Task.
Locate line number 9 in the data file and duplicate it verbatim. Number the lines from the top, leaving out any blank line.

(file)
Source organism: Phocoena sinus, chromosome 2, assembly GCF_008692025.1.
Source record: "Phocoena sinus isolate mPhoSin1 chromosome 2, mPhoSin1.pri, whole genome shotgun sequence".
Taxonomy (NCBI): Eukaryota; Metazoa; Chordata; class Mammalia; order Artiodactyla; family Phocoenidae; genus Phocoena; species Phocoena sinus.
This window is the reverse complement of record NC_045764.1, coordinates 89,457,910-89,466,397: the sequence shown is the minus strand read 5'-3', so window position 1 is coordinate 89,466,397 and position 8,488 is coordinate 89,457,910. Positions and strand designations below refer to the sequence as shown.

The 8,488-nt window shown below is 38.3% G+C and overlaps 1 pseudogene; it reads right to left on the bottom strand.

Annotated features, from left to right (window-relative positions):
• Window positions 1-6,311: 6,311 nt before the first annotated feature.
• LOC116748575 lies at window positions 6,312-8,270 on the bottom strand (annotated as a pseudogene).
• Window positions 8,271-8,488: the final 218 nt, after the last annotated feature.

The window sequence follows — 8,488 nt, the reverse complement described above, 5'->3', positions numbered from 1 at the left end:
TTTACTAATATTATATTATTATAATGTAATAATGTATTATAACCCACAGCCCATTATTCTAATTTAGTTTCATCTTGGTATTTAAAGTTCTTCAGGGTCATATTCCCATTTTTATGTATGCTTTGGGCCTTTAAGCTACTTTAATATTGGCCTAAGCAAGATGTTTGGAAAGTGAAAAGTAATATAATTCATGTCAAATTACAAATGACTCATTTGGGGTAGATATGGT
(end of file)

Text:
• Window positions 8,271-8,488: the final 218 nt, after the last annotated feature.